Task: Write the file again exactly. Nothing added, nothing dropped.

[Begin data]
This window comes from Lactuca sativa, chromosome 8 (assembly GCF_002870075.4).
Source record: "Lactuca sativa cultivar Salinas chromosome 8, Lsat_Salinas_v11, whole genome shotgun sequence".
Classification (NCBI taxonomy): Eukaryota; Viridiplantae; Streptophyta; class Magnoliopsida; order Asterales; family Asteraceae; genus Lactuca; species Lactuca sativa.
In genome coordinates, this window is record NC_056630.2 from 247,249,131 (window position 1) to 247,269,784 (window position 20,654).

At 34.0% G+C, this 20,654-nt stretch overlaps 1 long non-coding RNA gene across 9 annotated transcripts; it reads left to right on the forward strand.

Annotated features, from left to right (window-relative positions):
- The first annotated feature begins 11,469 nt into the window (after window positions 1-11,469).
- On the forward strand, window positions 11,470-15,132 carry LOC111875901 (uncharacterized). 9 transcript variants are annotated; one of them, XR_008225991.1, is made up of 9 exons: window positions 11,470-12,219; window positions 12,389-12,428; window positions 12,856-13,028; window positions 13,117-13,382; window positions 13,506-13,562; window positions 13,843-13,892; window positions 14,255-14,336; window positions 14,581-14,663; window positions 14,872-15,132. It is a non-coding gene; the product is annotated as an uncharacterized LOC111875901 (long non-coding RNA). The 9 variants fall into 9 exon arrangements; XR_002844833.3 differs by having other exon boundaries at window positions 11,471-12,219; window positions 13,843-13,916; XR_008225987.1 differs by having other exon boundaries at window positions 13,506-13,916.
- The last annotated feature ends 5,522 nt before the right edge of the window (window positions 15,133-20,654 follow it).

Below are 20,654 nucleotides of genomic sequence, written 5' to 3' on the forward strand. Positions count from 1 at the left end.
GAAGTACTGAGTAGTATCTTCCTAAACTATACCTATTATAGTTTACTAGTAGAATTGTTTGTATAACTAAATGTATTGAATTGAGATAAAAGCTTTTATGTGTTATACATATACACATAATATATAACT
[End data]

This window comes from Lactuca sativa, chromosome 8 (assembly GCF_002870075.4).
Source record: "Lactuca sativa cultivar Salinas chromosome 8, Lsat_Salinas_v11, whole genome shotgun sequence".
Classification (NCBI taxonomy): Eukaryota; Viridiplantae; Streptophyta; class Magnoliopsida; order Asterales; family Asteraceae; genus Lactuca; species Lactuca sativa.
In genome coordinates, this window is record NC_056630.2 from 247,249,131 (window position 1) to 247,269,784 (window position 20,654).

At 34.0% G+C, this 20,654-nt stretch overlaps 1 long non-coding RNA gene across 9 annotated transcripts; it reads left to right on the forward strand.

Annotated features, from left to right (window-relative positions):
- The first annotated feature begins 11,469 nt into the window (after window positions 1-11,469).
- On the forward strand, window positions 11,470-15,132 carry LOC111875901 (uncharacterized). 9 transcript variants are annotated; one of them, XR_008225991.1, is made up of 9 exons: window positions 11,470-12,219; window positions 12,389-12,428; window positions 12,856-13,028; window positions 13,117-13,382; window positions 13,506-13,562; window positions 13,843-13,892; window positions 14,255-14,336; window positions 14,581-14,663; window positions 14,872-15,132. It is a non-coding gene; the product is annotated as an uncharacterized LOC111875901 (long non-coding RNA). The 9 variants fall into 9 exon arrangements; XR_002844833.3 differs by having other exon boundaries at window positions 11,471-12,219; window positions 13,843-13,916; XR_008225987.1 differs by having other exon boundaries at window positions 13,506-13,916.
- The last annotated feature ends 5,522 nt before the right edge of the window (window positions 15,133-20,654 follow it).

Below are 20,654 nucleotides of genomic sequence, written 5' to 3' on the forward strand. Positions count from 1 at the left end.
GAAGTACTGAGTAGTATCTTCCTAAACTATACCTATTATAGTTTACTAGTAGAATTGTTTGTATAACTAAATGTATTGAATTGAGATAAAAGCTTTTATGTGTTATACATATACACATAATATATAACT